None of the participants developed heart inflammation, a rare side effect of the mRNA vaccines detected in teens and young adults. Other side effects were mild and similar to those seen with other pediatric vaccines.

“How we argue that we should or should not vaccinate small kids will require some subtlety and will require some nuance,” said Srinivas Murthy, a pediatric infectious diseases specialist and professor in the department of medicine at the University of British Columbia. “Most kids have had Omicron over the past three to six months. The added value and the added risk of this vaccine is something that needs to be thought about very carefully, and hopefully Health Canada and the [National Advisory Committee on Immunization] think about it very carefully as well.”

Pfizer-BioNTech has not yet submitted an application to Health Canada for approval of its vaccine in babies, toddlers and preschoolers. The companies are gathering data on adding a third dose to their regimen after early trial results suggested the tiny dose of mRNA the companies tried wasn’t strong enough to elicit protection for children between the ages of 2 and 5.

Canada’s overall COVID-19 vaccination rate is among the highest in the world, but uptake hasn’t been as high for children between the ages of 5 and 11. Only 41 per cent in that age category have received two doses, compared with 89.5 per cent for people 12 or older, according to data from the Public Health Agency of Canada.

News of Moderna’s application emerged on the same day the Massachusetts-based company fleshed out its plans for a manufacturing plant in the Montreal area that will eventually pump out shots for COVID-19 and other respiratory illnesses, along with future vaccines for whatever yet-to-emerge virus sparks the next pandemic.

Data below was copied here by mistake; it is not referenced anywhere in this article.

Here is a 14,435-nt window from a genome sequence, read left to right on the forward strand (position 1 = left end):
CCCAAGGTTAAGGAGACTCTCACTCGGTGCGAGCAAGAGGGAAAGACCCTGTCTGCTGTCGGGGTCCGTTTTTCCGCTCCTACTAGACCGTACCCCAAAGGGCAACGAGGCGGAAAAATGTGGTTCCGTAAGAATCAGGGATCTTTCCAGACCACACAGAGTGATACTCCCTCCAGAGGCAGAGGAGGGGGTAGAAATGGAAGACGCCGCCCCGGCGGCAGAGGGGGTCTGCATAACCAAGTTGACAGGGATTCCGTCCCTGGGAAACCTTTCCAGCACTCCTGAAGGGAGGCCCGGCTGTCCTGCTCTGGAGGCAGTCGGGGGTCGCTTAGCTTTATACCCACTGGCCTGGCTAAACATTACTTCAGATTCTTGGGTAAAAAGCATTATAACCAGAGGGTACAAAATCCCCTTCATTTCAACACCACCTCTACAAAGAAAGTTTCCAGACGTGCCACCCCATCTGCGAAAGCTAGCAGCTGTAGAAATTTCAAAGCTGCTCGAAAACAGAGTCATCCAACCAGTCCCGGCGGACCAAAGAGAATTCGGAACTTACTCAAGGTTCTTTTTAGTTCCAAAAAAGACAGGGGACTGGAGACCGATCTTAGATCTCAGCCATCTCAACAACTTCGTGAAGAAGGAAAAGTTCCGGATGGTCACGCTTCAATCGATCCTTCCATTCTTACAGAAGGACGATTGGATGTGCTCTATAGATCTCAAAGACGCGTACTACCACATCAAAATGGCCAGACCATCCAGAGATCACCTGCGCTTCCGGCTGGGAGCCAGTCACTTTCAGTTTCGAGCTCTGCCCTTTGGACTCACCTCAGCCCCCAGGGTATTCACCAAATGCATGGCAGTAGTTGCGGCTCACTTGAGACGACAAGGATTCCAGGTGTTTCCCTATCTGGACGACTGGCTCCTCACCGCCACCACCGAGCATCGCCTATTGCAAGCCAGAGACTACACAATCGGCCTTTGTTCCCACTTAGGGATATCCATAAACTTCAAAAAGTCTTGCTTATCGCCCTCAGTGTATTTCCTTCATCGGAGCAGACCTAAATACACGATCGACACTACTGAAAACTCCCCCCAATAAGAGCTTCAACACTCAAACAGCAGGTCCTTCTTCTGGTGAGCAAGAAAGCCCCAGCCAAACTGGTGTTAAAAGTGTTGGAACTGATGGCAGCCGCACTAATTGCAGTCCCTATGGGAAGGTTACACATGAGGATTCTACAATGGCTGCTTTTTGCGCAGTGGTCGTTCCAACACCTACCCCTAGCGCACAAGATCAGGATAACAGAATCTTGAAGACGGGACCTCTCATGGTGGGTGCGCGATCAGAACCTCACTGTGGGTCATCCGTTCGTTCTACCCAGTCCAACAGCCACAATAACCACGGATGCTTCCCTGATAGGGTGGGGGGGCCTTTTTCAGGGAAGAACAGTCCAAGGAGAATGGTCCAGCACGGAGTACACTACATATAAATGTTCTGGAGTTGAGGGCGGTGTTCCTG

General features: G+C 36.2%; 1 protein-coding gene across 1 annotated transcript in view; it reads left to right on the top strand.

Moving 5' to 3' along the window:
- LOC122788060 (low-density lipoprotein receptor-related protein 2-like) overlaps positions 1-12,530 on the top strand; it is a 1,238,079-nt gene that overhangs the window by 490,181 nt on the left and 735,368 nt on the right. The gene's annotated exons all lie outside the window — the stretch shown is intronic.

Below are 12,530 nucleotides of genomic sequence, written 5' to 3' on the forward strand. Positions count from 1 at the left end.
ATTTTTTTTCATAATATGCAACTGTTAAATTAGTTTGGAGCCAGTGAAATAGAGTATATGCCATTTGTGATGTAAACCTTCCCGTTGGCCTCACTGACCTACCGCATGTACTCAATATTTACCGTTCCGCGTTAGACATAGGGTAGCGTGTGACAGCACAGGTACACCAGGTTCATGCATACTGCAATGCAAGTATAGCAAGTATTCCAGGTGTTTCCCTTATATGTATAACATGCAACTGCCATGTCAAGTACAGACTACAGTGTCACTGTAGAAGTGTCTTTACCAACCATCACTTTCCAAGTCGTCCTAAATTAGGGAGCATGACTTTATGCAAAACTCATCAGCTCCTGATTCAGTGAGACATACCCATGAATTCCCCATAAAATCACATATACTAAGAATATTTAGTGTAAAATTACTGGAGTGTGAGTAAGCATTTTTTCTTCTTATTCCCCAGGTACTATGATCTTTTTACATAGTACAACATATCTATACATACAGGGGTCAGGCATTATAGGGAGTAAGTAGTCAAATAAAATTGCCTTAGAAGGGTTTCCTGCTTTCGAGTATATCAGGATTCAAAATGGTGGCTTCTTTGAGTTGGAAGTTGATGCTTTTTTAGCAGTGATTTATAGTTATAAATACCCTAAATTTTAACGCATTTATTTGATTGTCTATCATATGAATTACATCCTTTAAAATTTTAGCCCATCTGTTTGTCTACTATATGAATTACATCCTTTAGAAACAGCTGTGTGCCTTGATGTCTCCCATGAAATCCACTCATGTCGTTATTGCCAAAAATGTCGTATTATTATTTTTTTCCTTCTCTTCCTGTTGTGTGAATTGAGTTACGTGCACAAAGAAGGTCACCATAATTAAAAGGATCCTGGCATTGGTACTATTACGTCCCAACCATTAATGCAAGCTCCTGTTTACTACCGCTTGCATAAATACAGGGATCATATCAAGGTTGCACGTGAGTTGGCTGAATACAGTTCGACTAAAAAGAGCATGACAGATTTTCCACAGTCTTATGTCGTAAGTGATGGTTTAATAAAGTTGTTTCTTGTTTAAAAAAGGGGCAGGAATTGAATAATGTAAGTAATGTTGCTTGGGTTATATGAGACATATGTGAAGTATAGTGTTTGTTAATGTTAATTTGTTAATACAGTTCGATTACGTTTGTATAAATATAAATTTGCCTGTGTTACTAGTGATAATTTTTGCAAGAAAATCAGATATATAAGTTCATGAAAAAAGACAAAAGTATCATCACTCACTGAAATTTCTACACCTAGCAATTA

Moderna chief executive officer Stéphane Bancel, Prime Minister Justin Trudeau, Quebec Premier François Legault and other politicians gathered at McGill University to announce the 10-year agreement, which includes a Moderna commitment to spend an unspecified amount of money on scientific research in Canada.

Moderna and the federal government said last August that they had signed a memorandum of understanding that would culminate in Moderna making Canada the site of its first manufacturing plant outside the United States, but the parties did not announce a location until Friday.

Messenger RNA is a single-stranded molecule that transmits instructions for cells to manufacture proteins. In the case of the mRNA vaccines for COVID-19, the shots were encoded with a message telling cells to make the spike protein that studs SARS-CoV-2, coaxing the immune system to mount a defensive response it could repeat if the real virus ever showed up.

“For the first time in the history of medicine, we have a molecule that is an information molecule, and that changes everything,” Mr. Bancel said. “It is like going from Blockbuster to Netflix. It is a change of paradigm and we’re bringing this technology to Canada, which we’re very excited about.”

Prime Minister Justin Trudeau and other government officials have announced that Moderna will set up a vaccine factory in Montreal. The facility will be able to produce 100 million doses of mRNA vaccines a year and will help develop top scientific talent in Canada.

The Canadian Press